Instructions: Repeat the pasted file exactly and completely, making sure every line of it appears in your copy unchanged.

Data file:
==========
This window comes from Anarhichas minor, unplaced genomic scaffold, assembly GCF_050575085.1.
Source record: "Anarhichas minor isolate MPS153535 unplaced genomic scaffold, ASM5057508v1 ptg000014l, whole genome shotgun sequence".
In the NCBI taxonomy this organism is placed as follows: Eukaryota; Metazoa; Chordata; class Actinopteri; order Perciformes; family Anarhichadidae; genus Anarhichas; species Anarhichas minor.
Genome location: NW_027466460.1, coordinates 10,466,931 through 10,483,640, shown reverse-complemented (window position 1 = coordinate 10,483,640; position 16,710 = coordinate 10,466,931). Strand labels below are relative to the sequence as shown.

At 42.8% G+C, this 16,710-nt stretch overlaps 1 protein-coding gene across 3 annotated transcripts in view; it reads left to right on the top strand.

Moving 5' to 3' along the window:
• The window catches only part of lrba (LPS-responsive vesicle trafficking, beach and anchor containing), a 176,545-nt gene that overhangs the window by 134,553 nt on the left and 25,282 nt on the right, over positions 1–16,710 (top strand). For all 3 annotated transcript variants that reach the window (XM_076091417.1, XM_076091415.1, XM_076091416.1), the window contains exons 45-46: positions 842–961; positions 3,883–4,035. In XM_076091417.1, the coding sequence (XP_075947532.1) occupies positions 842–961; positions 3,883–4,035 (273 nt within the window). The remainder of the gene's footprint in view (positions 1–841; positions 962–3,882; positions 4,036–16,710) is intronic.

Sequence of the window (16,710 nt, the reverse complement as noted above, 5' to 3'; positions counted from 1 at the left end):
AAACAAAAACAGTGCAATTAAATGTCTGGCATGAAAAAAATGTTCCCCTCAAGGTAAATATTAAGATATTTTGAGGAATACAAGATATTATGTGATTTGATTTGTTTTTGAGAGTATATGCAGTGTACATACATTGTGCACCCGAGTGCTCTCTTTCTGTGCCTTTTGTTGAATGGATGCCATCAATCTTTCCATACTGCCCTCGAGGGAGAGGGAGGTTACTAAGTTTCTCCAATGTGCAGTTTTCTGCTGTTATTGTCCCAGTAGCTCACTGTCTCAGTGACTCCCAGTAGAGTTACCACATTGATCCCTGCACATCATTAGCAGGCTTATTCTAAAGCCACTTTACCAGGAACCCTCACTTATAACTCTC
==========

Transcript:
This window comes from Anarhichas minor, unplaced genomic scaffold, assembly GCF_050575085.1.
Source record: "Anarhichas minor isolate MPS153535 unplaced genomic scaffold, ASM5057508v1 ptg000014l, whole genome shotgun sequence".
In the NCBI taxonomy this organism is placed as follows: Eukaryota; Metazoa; Chordata; class Actinopteri; order Perciformes; family Anarhichadidae; genus Anarhichas; species Anarhichas minor.
Genome location: NW_027466460.1, coordinates 10,466,931 through 10,483,640, shown reverse-complemented (window position 1 = coordinate 10,483,640; position 16,710 = coordinate 10,466,931). Strand labels below are relative to the sequence as shown.

At 42.8% G+C, this 16,710-nt stretch overlaps 1 protein-coding gene across 3 annotated transcripts in view; it reads left to right on the top strand.

Moving 5' to 3' along the window:
• The window catches only part of lrba (LPS-responsive vesicle trafficking, beach and anchor containing), a 176,545-nt gene that overhangs the window by 134,553 nt on the left and 25,282 nt on the right, over positions 1–16,710 (top strand). For all 3 annotated transcript variants that reach the window (XM_076091417.1, XM_076091415.1, XM_076091416.1), the window contains exons 45-46: positions 842–961; positions 3,883–4,035. In XM_076091417.1, the coding sequence (XP_075947532.1) occupies positions 842–961; positions 3,883–4,035 (273 nt within the window). The remainder of the gene's footprint in view (positions 1–841; positions 962–3,882; positions 4,036–16,710) is intronic.

Sequence of the window (16,710 nt, the reverse complement as noted above, 5' to 3'; positions counted from 1 at the left end):
AAACAAAAACAGTGCAATTAAATGTCTGGCATGAAAAAAATGTTCCCCTCAAGGTAAATATTAAGATATTTTGAGGAATACAAGATATTATGTGATTTGATTTGTTTTTGAGAGTATATGCAGTGTACATACATTGTGCACCCGAGTGCTCTCTTTCTGTGCCTTTTGTTGAATGGATGCCATCAATCTTTCCATACTGCCCTCGAGGGAGAGGGAGGTTACTAAGTTTCTCCAATGTGCAGTTTTCTGCTGTTATTGTCCCAGTAGCTCACTGTCTCAGTGACTCCCAGTAGAGTTACCACATTGATCCCTGCACATCATTAGCAGGCTTATTCTAAAGCCACTTTACCAGGAACCCTCACTTATAACTCTC